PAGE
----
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Spanish Heroines

Silvia Tro Santafé (mezzo-soprano), Orquesta Sinfónica de Navarra, Julian Reynolds (conductor)
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Label: Signum Classics
Recording details: May 2008
Auditorio de Baranain, Pamplona, Spain
Produced by Anna Barry
Engineered by Mike Hatch & Andrew Riches
Release date: January 2009
Total duration: 55 minutes 41 seconds

Since her American debut in the early nineties, Silvia Tro Santafé has become one of the most sought after coloratura mezzos of her generation. On this disc we hear the proof of her operatic talents, performing some of the greatest and most passionate arias of any operatic mezzo soprano.


'An impressive voice and sound vocal technique … I should welcome a disc of Handel arias and/or a Rossini recital from her' (International Record Review)

'Though Silvia Tro Santafé is no newcomer in the recording stakes this was my first encounter with her and this recital has definitely whetted the appetite for more' (MusicWeb International)» More
Spain has been a popular destination for opera tales for many years. This should not surprise; the image most of us have of the country is of a rugged, sun-blasted landscape with a scattering of highly emotional, hot-blooded inhabitants ready to whip out a dagger or gun to avenge an insult at the drop of a sombrero. Actually, that would probably do as a definition of operaland itself where passions naturally blaze with unnatural fervour. In a recent television programme about Spanish Art, the intensity of the Spanish soul was described as being as though the temperature had been turned up a few degrees.

Of course each generation chooses it’s own image of Spain to reflect it’s own ideals and interests. Whether it is the imagined chivalry and heroism of the so-called “reconquest” that forms the background to Le Cid; or the idealised image of the tolerance of a multi-cultural society under the Moors; or the image of an incredibly wealthy Empire stagnating in its own cruelty and stifling in the aridity of its court etiquette; or the image of a backwater which the Enlightenment passed by totally and failed to illumine or a country of volatile peasants, picturesque bandits and wild gypsies all living close to nature, Spain is all of these things at once depending upon one’s point of view. These images of Spain may be as far removed from actuality as the current image of sangria and chips is from the reality of one of the most progressive and quickly developing democracies in Europe.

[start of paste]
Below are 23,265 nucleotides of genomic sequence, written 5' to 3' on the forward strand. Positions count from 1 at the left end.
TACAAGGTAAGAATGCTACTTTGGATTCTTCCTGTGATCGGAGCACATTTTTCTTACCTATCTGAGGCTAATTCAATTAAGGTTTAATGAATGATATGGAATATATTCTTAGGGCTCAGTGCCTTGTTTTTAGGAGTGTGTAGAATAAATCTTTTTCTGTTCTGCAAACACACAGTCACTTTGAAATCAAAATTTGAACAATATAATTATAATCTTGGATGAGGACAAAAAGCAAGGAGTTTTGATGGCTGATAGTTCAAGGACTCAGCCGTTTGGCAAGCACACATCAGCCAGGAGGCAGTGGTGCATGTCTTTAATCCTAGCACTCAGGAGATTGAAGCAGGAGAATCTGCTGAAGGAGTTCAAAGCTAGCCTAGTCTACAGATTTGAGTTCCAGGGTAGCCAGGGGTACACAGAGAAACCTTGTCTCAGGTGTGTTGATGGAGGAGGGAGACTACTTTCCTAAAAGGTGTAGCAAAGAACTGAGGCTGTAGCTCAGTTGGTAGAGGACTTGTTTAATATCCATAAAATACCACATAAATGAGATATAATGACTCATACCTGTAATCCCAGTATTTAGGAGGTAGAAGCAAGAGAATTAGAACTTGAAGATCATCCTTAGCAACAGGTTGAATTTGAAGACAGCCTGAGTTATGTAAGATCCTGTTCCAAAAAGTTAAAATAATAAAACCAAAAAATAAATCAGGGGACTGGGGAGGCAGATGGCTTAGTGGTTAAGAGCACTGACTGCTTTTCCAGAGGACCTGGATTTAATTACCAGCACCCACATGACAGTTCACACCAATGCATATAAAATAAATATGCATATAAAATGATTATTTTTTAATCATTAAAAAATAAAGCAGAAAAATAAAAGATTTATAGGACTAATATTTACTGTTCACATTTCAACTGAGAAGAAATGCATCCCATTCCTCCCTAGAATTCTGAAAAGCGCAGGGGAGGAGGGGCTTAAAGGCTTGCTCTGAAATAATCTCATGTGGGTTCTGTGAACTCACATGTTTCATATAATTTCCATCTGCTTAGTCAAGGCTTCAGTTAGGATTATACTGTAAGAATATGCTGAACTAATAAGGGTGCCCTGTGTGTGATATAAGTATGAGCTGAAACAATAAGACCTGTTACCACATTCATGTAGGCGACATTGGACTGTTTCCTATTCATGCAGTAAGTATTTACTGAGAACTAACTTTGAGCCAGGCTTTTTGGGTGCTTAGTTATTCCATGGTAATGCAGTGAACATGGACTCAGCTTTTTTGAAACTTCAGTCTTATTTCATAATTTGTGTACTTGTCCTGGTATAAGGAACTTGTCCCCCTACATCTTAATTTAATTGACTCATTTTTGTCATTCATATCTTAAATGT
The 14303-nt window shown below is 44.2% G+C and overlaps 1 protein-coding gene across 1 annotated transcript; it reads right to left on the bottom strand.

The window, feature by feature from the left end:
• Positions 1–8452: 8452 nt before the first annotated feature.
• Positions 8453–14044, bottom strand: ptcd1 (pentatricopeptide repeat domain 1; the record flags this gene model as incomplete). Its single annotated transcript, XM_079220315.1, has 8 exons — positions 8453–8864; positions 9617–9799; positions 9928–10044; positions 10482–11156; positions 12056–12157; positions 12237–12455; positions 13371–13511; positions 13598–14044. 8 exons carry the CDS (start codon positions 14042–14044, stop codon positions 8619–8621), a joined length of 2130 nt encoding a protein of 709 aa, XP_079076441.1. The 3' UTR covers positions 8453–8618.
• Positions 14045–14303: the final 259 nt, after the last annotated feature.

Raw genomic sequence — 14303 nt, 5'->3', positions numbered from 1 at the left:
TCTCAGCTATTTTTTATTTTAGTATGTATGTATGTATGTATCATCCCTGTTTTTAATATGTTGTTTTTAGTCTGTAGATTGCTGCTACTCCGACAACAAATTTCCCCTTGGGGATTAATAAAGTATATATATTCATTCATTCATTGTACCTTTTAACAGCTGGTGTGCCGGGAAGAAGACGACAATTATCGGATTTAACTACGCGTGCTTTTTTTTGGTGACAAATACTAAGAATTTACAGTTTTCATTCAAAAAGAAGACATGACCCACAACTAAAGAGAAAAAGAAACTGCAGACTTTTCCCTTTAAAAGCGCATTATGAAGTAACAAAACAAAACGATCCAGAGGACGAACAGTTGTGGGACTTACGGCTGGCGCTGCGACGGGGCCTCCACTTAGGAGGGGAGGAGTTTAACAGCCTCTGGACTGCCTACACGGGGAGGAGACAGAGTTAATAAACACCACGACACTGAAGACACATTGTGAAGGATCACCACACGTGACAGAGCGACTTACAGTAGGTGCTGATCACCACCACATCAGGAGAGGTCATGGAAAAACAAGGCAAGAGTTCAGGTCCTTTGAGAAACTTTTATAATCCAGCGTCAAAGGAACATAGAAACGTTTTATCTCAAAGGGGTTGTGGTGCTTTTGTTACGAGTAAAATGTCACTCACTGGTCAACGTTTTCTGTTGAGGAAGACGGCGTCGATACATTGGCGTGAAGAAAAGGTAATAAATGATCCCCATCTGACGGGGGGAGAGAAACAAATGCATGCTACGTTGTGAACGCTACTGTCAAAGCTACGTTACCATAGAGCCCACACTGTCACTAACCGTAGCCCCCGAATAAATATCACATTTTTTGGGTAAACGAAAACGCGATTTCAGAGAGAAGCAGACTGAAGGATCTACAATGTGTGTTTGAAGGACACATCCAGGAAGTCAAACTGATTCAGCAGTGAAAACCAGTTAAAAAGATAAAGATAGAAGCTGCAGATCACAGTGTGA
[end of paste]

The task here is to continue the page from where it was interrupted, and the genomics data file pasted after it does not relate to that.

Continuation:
Certainly, nobody can deny the extraordinary intensity of Spanish Art right across the scale. Spanish religious painting includes some of the most morbid representations in Western Art but also some of the most ecstatic; while modern art can embrace everything from the scream of La Guernica to the eroticism of Picasso and Dali.

This supports the opera world-view of Spain, a place slightly out of kilter, a country where emotions are so intense that what is actually happening may be slightly uncertain. Who can narrate clearly and lucidly the plot of Il Trovatore or La forza del destino? Does it matter? Just feel their pain as they throw their children on to the burning fire, oh, and sing about it. Operatic Spain is the place where the pain of love comes a distant second to the fury of revenge.

Naturally we ignore the corrective view of native operas. Few Spanish operas have made it to the general repertoire but two examples will suffice, and both contradict the popular image totally. At the end of de Falla’s La vide breve when Salud confronts her faithless betrayer, opera logic would dictate that as a Spanish heroine she should grab the nearest carving knife and initiate a bloodbath. Instead she limply and inexplicably expires. This ending has been criticised, but it is clearly what de Falla wanted. The image of Spanish woman he is portraying is not a Carmen, but a woman born to suffer passively. In fact this is not limited to women, in Goyescas by Granados, the hero sings a final love-duet knowing that he is going to be killed by Paquiro the toreador with whom he has to fight a duel.